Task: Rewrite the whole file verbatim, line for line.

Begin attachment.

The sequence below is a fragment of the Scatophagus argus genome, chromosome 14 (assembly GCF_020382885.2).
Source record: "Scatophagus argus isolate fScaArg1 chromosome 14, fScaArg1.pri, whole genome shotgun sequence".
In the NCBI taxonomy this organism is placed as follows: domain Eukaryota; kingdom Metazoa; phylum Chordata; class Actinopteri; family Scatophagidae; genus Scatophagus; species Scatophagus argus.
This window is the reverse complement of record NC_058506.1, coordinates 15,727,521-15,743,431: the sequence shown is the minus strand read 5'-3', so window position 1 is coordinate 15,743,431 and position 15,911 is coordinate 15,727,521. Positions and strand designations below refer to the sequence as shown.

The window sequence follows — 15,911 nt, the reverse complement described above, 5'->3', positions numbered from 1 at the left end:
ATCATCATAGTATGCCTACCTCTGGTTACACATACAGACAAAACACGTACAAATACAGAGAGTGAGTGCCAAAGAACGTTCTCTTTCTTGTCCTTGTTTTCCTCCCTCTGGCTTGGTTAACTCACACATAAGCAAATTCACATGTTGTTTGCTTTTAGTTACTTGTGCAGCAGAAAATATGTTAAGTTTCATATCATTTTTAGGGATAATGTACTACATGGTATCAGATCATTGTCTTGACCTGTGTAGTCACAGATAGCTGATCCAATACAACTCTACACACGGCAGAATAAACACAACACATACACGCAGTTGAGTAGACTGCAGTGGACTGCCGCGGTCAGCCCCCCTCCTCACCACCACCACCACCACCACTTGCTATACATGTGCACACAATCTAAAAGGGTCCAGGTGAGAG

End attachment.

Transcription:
The sequence below is a fragment of the Scatophagus argus genome, chromosome 14 (assembly GCF_020382885.2).
Source record: "Scatophagus argus isolate fScaArg1 chromosome 14, fScaArg1.pri, whole genome shotgun sequence".
In the NCBI taxonomy this organism is placed as follows: domain Eukaryota; kingdom Metazoa; phylum Chordata; class Actinopteri; family Scatophagidae; genus Scatophagus; species Scatophagus argus.
This window is the reverse complement of record NC_058506.1, coordinates 15,727,521-15,743,431: the sequence shown is the minus strand read 5'-3', so window position 1 is coordinate 15,743,431 and position 15,911 is coordinate 15,727,521. Positions and strand designations below refer to the sequence as shown.

The window sequence follows — 15,911 nt, the reverse complement described above, 5'->3', positions numbered from 1 at the left end:
ATCATCATAGTATGCCTACCTCTGGTTACACATACAGACAAAACACGTACAAATACAGAGAGTGAGTGCCAAAGAACGTTCTCTTTCTTGTCCTTGTTTTCCTCCCTCTGGCTTGGTTAACTCACACATAAGCAAATTCACATGTTGTTTGCTTTTAGTTACTTGTGCAGCAGAAAATATGTTAAGTTTCATATCATTTTTAGGGATAATGTACTACATGGTATCAGATCATTGTCTTGACCTGTGTAGTCACAGATAGCTGATCCAATACAACTCTACACACGGCAGAATAAACACAACACATACACGCAGTTGAGTAGACTGCAGTGGACTGCCGCGGTCAGCCCCCCTCCTCACCACCACCACCACCACCACTTGCTATACATGTGCACACAATCTAAAAGGGTCCAGGTGAGAG